Treatment of Blood in Urine in NYC in Men and Women
What is Hematuria?
Hematuria is a medical term for ‘blood in urine”.
How is Hematuria Diagnosed?
In a Physician’s office, hematuria can be identified by
- Patient’s medical history. If a patient noticed bloody or brown urine, further evaluation is necessary. The diagnosis is made by history. Evaluation is necessary even if blood in urine has disappeared.
- The patient is assessed for factors placing them at a higher risk of significant urological disease. These include age (>40 years), past or current analgesic abuse, smoking or exposure to chemicals or dyes; history of pelvic irradiation, gross hematuria, irritative voiding symptoms, urinary tract infections (UTI), current medications, prior UTI interventions, presence of blood clots in urine, recent strenuous exercise, and a family history of renal disease.
- Physical examination is directed to detect signs of acute glomerulonephritis such as hypertension and volume overload. The abdomen, pelvis, and prostate are examined for masses or tenderness, and the urethral orifice is visualized.
- The laboratory evaluation of hematuria is directed toward identifying potentially serious or reversible causes. The initial laboratory evaluation of hematuria is limited to a urine culture (to rule out bacterial infections), blood urea nitrogen, serum creatinine levels, and a microscopic urinalysis to indicate the patient’s overall renal function.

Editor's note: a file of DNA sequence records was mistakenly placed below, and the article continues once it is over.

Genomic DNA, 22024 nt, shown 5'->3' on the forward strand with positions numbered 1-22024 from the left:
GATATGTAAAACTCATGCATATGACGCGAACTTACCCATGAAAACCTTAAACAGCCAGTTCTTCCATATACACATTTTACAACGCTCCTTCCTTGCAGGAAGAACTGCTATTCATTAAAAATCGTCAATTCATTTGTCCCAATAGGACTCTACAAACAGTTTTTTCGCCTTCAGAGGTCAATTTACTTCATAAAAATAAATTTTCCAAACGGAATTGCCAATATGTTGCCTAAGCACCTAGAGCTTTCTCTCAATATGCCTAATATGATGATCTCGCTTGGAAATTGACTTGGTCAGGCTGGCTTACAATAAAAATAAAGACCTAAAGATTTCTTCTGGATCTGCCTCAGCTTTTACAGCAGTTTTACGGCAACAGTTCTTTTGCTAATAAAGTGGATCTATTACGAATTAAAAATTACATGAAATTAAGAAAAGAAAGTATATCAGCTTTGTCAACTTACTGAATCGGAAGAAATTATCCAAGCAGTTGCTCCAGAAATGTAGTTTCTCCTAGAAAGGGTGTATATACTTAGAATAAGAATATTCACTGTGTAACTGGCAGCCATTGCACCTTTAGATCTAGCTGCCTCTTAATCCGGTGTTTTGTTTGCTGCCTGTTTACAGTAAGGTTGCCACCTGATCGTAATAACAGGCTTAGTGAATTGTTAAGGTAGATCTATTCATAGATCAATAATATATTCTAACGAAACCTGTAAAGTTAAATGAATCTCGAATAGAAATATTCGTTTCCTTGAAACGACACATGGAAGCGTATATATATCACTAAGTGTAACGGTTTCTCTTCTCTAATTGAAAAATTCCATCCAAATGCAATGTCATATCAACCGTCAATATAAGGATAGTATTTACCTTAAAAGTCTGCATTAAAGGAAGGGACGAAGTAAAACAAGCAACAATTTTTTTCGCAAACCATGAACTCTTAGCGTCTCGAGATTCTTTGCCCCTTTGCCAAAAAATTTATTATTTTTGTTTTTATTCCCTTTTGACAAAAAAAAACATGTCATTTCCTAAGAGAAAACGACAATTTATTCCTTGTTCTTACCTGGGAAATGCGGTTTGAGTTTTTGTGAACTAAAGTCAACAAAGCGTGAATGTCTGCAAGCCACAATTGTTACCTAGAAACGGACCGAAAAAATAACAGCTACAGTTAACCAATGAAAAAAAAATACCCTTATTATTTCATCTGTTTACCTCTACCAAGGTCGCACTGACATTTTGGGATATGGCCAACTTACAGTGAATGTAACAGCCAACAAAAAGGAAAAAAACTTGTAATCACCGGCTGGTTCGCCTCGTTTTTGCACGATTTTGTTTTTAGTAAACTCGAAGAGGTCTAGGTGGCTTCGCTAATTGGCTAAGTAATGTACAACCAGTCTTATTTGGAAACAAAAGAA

Urinalysis comprises of the dipstick test and microscopic examination of urine. A urine protein reaction of greater than 1+ (hemoglobin 0.06 mg/dL)) on the dipstick in a patient with hematuria may point to a glomerular lesion.
Microscopic evaluation which demonstrates red blood cell casts is highly suggestive of glomerulonephritis, and their presence can direct further evaluation.
If no erythrocytes (red blood cells) are seen, pigmenturia, such as hemoglobinuria or myoglobinuria, may be present and a 24-hour urine collection is done to quantify the urinary protein.
Cystoscopy is performed to evaluate the bladder and urethra.
Imaging studies such as ultrasound scan, Computed Tomography Urography, and Magnetic Resonance Urography are suggested which are rapid diagnostic imaging tests and have the highest degree of sensitivity and specificity.
There has been some debate about the recommended follow-up for patients with microscopic hematuria. New York Urology Specialists practice evidence-based medicine and the exact approach is refined continually based on the latest scientific findings. Close follow is especially important for persons older than 40 years and younger persons who have risk factors such as smoking and history of pelvic radiation or prior malignancy.
Dr. Alex Shteynshlyuger is a board-certified urologist in NYC who specializes in treating some of the most complex urology problems in men. He has treated hundreds of men and women with blood in urine, kidney stones, bladder stones, enlarged prostate, bladder cancer, UTI, prostate, and kidney cancer.